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Get Your Protein

By September 28, 2014March 7th, 2019Nutrition

Scoop of chocolate whey isolate protein tossed into plastic white shaker, with focus on the protein in the scoop and falling protein blurred


No matter what type of diet you practice, most would agree that a balance and variety of foods is key to overall health. Many clients come to us eating too many carbohydrates and not enough protein. Not that protein is more important than carbohydrates, or fat for that matter, but if you lack quality protein, you’ll have a hard time maintaining healthy body composition. Protein is essential for preserving and building muscle and its consumption helps reduce hunger while stabilizing blood sugar levels – all of which help you burn fat while supporting overall health.

We always preach the importance of building your diet on a foundation of natural and wholesome foods, especially protein dense foods such as beef, chicken, fish, and eggs. Additionally, having an alternative option like a protein powder is a great option for a pre and post-workout shake as well as convenient snack options.

So how much protein do you really need? The American College of Sports Medicine suggests that those individuals who are strength training regularly need 0.5 – 0.8 grams of protein per pound of bodyweight. You may need more or less depending on your body composition and individual goals, but this is a good rule of thumb.

We recommend the following protein powder supplements if you aren’t getting enough protein from whole foods.

Whey Protein Powder. Whey is a type of protein derived from milk. It contains all the essential amino acids our body must obtain from food so it’s a top choice of many athletes or those wanting to maintain and build muscle. Whey should be avoided by those with lactose issues or those who may have an intolerance to dairy products.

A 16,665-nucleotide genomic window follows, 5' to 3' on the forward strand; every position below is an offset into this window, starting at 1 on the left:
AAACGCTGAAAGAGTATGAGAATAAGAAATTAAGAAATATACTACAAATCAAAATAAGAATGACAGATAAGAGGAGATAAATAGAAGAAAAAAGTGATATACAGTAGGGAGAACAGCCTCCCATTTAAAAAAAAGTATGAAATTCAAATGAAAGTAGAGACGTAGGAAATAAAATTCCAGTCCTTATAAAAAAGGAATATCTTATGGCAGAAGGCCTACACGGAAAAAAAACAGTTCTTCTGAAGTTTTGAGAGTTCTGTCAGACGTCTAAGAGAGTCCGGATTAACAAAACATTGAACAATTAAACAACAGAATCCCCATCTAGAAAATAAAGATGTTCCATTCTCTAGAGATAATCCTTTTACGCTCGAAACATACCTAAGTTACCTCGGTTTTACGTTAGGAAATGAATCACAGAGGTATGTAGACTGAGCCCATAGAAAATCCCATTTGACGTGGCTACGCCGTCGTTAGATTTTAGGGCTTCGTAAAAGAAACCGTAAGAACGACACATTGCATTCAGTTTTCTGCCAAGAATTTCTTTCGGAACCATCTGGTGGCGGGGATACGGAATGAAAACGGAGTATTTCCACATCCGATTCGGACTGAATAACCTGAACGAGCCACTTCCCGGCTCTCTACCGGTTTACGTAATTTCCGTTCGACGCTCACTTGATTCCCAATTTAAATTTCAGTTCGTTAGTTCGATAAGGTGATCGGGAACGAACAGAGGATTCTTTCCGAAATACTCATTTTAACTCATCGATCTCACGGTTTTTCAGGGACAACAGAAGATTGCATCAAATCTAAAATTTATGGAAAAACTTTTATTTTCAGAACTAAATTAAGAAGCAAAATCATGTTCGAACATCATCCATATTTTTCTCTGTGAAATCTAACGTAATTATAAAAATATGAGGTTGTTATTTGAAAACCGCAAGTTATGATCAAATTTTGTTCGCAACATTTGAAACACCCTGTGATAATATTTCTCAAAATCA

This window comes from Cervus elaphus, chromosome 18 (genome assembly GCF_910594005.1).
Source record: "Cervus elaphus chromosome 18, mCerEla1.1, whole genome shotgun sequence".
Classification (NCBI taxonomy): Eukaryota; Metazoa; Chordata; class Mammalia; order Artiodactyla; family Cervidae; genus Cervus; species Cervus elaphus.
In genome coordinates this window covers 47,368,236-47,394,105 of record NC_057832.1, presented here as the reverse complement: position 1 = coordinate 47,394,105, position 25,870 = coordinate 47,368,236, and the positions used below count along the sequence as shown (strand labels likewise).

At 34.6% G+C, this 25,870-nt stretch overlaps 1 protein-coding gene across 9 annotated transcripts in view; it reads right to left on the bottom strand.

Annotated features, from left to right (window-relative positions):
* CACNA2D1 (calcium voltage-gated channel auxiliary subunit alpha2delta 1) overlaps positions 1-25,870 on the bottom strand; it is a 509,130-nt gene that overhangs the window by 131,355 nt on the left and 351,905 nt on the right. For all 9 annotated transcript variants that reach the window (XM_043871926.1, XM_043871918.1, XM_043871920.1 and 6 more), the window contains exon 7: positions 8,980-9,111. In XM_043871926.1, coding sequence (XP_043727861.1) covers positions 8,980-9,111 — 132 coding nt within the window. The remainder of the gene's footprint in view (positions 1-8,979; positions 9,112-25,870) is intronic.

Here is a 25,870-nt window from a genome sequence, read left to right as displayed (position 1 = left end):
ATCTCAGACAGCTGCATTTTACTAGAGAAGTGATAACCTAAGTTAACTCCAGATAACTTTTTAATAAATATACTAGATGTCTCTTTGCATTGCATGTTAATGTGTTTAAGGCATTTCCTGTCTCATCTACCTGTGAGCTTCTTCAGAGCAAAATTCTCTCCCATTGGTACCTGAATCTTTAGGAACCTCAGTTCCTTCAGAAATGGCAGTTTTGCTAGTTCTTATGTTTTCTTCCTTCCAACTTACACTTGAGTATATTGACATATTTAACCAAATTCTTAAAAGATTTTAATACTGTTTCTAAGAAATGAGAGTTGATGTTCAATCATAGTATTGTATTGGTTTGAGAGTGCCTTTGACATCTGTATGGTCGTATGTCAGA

Egg Protein Powder. Egg protein is generally a powdered version of egg whites. It contains all the essential amino acids and many vitamins and minerals so it’s also a great source for muscle-building proteins. Egg protein is lactose free so it may be a good option for individuals who can’t do whey protein.

Collagen Protein Powder. Collagen protein powder is made from the connective tissue, skin, and bones of animals. It might not sound appealing but collagen is similar to gelatin used for cooking and it contains a substantial amount of protein. Collagen has a slightly different amino acid profile than whey or egg, but it can still help repair and build muscle, while supporting bones and connective tissue. A good quality collagen supplement may be an option for someone with both dairy and egg allergies.

Plant-based Protein Powders. Vegetarians as well as those wanting to get more plants in their diet may benefit from a plant-based protein supplement. A combination of rice, pea, and hemp protein will give you a dose of all the essential amino acids and adds the benefit of phytonutrients as well.

With any supplement, it’s important to understand that its safety and efficacy will be dependent on the ingredients. Is the source grass-fed or raised on factory farms? Are the animals treated with hormones or antibiotics? Were chemical pesticides and artificial sweeteners used? Was the protein powder heated during processing or chemically treated? These are all important questions that should be answered before you make your purchase.

So ensure a balanced diet by eating quality protein and supplementing when needed.


Try the following shake as a healthy snack option:

Combine in a blender:

1-2 handfuls of fresh spinach

½ frozen banana

1/4 cup frozen berries

1/2 avacado

1 scoop of your favorite protein powder

A few ice cubes

Add water until desired consistency is met